Since the Americans with Disabilities Act (ADA) was passed to prohibit discrimination against individuals with disabilities, companies have incorporated guidelines into their websites for accessibility purposes. However, creating content that is ADA compliant goes beyond just the digital scope. Making your print materials accessible is now becoming a necessity as well.
Print materials can be both visually appealing and disability friendly when following a few simple guidelines. Have no fear, designers – you can still create beautiful collateral without compromising ADA compliance.
We’ve compiled a list of do’s and don’ts to help make your materials accessible. By following these guidelines, you can make your printed materials both beautiful and friendly to the millions of people who have a disability.
ADA Requirements for Effective Communication
To create the most effective form of communication in your print materials, use plain language. Plain language is a style of writing where messages are portrayed in a simple, straight-forward manner. As most projects begin within an organization, it is imperative to know your exact audience before you begin to write. However, this is even more apparent when trying to write in plain language because it allows the copywriter to write as effectively as possible. Typically, printed materials are written to the average targeted reader rather than for industry experts – so avoid using acronyms or jargon in your content.
Some more key takeaways when writing for printed materials that strive to be ADA compliant:
Messages should be kept short and sweet, and organized from most important subject matter to least important
Use headings to help the reader navigate the materials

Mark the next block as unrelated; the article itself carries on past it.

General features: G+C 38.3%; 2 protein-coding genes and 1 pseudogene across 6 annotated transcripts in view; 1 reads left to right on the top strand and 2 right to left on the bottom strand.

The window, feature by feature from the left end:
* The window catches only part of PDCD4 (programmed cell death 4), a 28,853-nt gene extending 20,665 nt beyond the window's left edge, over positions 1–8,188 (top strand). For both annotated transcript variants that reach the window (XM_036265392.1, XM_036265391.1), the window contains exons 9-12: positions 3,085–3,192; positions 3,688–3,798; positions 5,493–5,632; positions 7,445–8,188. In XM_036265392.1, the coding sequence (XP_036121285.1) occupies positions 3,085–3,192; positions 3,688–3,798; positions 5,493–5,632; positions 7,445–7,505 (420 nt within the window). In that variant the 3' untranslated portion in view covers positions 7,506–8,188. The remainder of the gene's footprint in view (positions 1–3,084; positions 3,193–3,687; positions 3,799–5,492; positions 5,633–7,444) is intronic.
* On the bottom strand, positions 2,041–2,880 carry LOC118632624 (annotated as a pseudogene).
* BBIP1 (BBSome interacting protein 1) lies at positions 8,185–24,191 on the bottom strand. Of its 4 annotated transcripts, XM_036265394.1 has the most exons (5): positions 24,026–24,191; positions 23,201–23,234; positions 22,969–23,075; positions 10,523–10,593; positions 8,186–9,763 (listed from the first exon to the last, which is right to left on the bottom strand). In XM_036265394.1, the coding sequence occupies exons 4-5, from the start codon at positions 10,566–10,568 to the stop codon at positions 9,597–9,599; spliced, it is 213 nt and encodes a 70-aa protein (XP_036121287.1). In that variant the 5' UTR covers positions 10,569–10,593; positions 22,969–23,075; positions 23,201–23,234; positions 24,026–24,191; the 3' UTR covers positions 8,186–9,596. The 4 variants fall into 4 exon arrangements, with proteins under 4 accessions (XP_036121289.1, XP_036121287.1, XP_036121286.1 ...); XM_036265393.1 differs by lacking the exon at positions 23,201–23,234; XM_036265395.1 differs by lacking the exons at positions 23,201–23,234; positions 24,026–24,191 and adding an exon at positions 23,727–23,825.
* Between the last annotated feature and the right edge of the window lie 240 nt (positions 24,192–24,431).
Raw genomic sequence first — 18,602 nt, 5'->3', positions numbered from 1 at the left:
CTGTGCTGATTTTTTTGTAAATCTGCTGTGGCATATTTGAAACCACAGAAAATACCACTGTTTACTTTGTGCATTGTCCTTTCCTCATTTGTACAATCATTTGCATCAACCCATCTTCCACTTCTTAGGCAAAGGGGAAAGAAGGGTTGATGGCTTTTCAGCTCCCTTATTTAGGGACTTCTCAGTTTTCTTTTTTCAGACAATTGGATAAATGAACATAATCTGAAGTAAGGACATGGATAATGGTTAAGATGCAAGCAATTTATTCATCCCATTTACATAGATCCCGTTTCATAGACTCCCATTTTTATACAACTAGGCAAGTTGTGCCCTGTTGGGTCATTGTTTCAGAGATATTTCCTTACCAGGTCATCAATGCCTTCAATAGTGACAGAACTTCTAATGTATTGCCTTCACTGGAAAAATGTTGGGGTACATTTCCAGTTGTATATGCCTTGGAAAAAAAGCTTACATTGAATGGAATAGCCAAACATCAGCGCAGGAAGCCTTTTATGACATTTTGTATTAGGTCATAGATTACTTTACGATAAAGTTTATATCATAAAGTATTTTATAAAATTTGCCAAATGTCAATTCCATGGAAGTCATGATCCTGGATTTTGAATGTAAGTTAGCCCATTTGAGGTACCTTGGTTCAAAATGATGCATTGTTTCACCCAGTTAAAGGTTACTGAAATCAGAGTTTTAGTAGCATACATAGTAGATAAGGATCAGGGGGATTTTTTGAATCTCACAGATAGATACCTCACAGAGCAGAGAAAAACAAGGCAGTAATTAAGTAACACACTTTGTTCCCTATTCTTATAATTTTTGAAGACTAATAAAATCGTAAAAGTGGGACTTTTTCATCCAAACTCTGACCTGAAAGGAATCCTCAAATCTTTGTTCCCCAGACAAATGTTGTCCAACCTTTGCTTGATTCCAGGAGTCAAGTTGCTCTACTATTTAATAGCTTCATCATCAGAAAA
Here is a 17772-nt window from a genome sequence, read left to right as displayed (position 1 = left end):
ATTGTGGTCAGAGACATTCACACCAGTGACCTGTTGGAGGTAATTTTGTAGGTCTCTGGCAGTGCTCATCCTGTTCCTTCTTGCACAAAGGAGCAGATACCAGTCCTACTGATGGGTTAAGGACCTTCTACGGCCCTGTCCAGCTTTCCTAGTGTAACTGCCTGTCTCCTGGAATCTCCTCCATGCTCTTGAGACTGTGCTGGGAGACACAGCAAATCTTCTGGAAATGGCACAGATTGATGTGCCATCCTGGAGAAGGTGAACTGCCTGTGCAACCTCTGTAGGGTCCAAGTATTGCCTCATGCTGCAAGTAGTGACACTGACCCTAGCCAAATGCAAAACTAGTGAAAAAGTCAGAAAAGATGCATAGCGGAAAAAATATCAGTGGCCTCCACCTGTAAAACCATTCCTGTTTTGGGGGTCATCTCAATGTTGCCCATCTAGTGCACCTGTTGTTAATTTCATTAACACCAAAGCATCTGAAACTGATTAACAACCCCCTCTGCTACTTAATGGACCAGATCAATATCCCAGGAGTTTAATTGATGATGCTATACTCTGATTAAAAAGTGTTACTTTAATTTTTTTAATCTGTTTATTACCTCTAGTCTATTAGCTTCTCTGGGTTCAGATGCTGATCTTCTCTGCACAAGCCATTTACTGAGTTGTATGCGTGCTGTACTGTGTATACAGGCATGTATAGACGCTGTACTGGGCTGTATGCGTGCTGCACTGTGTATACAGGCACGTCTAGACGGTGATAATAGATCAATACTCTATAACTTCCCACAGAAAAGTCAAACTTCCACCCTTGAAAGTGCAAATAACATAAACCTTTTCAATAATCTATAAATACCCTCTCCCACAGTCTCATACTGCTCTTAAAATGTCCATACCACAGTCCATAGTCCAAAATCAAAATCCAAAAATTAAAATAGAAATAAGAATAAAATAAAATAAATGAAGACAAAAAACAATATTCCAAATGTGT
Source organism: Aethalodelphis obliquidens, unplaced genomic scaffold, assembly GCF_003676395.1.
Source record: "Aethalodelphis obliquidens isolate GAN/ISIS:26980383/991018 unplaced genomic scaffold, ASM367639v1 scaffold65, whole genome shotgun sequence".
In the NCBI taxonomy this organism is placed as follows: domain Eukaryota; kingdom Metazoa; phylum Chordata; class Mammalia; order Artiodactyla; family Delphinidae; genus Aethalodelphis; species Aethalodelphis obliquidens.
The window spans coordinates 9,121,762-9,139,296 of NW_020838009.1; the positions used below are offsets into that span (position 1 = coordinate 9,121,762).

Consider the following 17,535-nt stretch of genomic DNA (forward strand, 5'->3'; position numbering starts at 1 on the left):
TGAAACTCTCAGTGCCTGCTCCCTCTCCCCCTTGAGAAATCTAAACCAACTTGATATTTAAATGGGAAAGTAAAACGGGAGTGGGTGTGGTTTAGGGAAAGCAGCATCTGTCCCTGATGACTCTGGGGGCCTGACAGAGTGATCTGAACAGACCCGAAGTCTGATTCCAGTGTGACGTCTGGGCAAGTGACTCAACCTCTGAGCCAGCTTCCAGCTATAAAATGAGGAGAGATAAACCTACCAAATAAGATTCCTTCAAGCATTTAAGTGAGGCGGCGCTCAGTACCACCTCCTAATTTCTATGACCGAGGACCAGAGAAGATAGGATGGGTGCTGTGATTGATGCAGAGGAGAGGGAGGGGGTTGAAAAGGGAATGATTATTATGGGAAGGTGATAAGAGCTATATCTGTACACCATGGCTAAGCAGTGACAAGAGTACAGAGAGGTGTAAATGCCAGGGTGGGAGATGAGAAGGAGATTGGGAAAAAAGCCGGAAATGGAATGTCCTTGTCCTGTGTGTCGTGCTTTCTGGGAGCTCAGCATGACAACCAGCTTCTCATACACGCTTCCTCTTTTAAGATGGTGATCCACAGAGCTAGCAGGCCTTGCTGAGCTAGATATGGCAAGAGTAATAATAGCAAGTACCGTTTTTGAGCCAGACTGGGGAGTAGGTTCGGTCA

Add pronouns such as “you” or “I” to pull the reader in
Avoid using a passive voice as it is typically not as shorter or direct as the active voice
Break your content into short, concise paragraphs for quicker reading
Stray away from complex words, legal terms and acronyms, or any unnecessary words for that matter
Incorporate visuals within the print material to break up text-heavy sections
Creating Accessible Visuals for People with Disabilities
Design, fonts and layout play an important role alongside communication when creating accessible print materials. There are several best practices to keep in mind:
Using Easy-To-Read Fonts
Fonts heavily impact readability if the wrong styles are used on printed materials. Traditionally, sans serif fonts such as Arial, Helvetica and Verdana are the most reader friendly. This is because their lines and textures are consistent with each letter, something that can vary from their serif or cursive counterparts. Serif fonts, such as Times New Roman, and cursive fonts incorporate a combination of thin and thick strokes that can be very difficult for a user to read. Consider avoiding fonts that are extra thin, extra bold or extra italicized. Larger font sizes, such as between 14 to 18-point, will be easier to read.
Text Alignment and Spacing